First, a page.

With the start of a new year, Plastics News restates its editorial agenda. The plastics industry continues to make important progress in many of these areas, which is particularly noteworthy considering the difficult economy we all faced during the Great Recession, and we applaud all of the effort that has made that possible.
• Safety must be every company’s top priority. That includes keeping workers safe and making products consumers can use with confidence. Processors, suppliers, workers and regulators must work together to make the plastics industry a leader in worker and community safety.
That said, we are disturbed by the growing legislative acceptance of the so-called precautionary principle, which assumes a better-safe-than-sorry approach on safety issues. Plastics companies have a responsibility to consumers to ensure that their products are safe. Likewise, consumers, regulators and legislators have a responsibility to deal with plastics-related issues without bias.
• Bans and taxes that encourage replacing plastic products with less-sustainable alternative materials must be discouraged.
• For too long, plastics have suffered from an image problem. The industry must combat misinformation by highlighting the benefits of plastics.
• Sustainability is a priority. Profitability and sustainability are not mutually exclusive concepts — true sustainability will result in long-term health for the plastics industry. Companies should consider sustainability when making decisions about resource utilization, including material selection and energy use. The industry should consume resources with the attitude that they will become more scarce in the future.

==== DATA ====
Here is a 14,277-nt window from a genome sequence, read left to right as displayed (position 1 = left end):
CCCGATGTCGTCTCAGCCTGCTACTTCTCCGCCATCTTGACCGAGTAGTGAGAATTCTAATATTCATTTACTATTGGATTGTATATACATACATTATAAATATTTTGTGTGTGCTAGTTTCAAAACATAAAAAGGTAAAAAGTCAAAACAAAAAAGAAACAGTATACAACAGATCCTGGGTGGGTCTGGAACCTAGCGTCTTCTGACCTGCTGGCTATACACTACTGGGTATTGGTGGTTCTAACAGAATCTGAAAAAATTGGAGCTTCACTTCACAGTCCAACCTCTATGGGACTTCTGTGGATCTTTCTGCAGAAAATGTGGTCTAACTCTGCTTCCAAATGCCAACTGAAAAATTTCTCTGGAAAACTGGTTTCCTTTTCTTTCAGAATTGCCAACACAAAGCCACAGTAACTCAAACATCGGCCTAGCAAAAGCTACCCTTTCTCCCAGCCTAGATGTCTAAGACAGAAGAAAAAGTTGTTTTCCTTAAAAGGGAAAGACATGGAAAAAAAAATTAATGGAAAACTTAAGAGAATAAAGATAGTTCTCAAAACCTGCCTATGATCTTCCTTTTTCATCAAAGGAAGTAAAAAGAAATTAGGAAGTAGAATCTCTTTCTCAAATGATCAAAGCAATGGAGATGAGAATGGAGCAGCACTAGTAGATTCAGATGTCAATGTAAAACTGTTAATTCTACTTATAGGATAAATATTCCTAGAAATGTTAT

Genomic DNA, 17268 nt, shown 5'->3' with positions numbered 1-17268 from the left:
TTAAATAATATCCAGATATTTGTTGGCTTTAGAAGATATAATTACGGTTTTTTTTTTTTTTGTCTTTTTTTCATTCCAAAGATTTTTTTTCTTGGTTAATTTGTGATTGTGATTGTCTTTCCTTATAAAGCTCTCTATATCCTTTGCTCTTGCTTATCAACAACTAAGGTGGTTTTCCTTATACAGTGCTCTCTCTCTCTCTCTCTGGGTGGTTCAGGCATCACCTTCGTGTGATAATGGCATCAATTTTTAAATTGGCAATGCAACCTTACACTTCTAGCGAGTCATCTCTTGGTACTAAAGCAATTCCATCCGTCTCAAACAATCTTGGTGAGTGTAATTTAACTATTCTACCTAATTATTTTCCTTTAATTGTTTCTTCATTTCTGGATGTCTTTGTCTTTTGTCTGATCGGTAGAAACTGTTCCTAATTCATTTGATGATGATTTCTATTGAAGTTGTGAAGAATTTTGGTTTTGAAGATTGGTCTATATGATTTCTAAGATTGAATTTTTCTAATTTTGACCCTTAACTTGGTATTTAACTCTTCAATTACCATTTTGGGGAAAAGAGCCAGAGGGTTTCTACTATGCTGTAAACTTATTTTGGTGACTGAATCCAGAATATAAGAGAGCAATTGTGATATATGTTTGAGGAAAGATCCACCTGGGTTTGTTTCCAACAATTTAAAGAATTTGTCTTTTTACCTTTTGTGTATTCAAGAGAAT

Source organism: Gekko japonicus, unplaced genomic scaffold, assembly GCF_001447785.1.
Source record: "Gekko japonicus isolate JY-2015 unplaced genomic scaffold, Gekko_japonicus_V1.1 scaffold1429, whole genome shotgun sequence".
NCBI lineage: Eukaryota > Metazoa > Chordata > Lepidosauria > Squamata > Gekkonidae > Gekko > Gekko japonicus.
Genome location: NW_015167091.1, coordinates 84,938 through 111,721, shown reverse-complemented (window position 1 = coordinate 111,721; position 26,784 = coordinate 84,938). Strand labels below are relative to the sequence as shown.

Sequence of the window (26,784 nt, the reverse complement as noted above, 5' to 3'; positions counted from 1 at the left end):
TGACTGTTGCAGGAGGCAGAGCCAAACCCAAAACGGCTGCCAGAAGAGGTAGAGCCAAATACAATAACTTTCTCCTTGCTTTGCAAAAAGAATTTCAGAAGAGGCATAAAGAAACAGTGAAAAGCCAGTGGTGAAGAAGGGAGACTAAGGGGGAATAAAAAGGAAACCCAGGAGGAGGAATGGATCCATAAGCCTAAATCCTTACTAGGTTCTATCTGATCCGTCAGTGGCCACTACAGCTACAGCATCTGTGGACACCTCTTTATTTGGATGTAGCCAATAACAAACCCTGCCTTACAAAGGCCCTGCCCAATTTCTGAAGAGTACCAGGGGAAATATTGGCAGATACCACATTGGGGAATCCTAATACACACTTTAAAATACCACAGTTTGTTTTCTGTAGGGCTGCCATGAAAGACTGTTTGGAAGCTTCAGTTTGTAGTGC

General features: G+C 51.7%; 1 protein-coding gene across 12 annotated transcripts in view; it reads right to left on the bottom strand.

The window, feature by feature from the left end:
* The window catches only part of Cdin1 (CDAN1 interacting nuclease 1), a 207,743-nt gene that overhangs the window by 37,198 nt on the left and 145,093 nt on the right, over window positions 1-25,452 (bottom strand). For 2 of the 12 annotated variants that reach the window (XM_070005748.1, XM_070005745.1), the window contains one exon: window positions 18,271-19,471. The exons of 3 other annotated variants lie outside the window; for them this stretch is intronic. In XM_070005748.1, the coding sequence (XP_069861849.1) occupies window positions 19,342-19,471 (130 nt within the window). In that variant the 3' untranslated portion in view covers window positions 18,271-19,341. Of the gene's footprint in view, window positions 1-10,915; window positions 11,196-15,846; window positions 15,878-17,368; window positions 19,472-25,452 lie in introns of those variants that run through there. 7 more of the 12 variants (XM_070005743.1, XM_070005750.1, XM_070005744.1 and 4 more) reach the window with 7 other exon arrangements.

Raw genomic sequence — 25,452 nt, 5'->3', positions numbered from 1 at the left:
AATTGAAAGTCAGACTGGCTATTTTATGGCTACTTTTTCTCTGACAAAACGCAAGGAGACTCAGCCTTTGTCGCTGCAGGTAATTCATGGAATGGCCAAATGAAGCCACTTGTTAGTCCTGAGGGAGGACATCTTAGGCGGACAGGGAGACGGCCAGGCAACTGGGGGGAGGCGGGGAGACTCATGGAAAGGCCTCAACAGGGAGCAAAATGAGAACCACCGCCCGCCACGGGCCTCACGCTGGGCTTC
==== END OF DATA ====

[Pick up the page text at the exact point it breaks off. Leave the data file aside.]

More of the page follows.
• Plastics processors need accurate, timely information to help them make informed decisions. They need data on the industry’s size and importance, so they can make their communities aware of its significance as an employer and a contributor to the economy.
• The industry should speak with a unified voice. This requires cooperation at all levels of the leading trade associations, as well as international and regional groups, and with business, consumer and environmental organizations. Processors and suppliers should take an active role in their communities and in trade groups.
• The free market is the best mechanism for raising the standard of living, encouraging democracy and rewarding hard work. Free trade encourages efficiency and inspires stability around the world. Government tax policies should motivate entrepreneurs and investors, help industry compete globally and strive for fairness.
• All sectors of the plastics industry must recruit and retain talented workers. Groups should strive for diversity in management.
• Recycling efforts must be promoted. Americans have become too comfortable in their habit of throwing away used plastics items. Products should be designed to take into account recycling, source reduction, health and pollution issues. Where practical, single-use plastics should be recycled, incinerated for energy or at the very least put in a landfill — not become litter or marine debris.
• The industry should support state and national bottle bills, since bottle-deposit programs have proved effective in collecting a clean, valuable recycling stream.
Tell us what you think of our agenda by emailing Plastics News editor Don Loepp at firstname.lastname@example.org. Please include your name, firm and location if you would like us to publish your thoughts as a letter to the editor.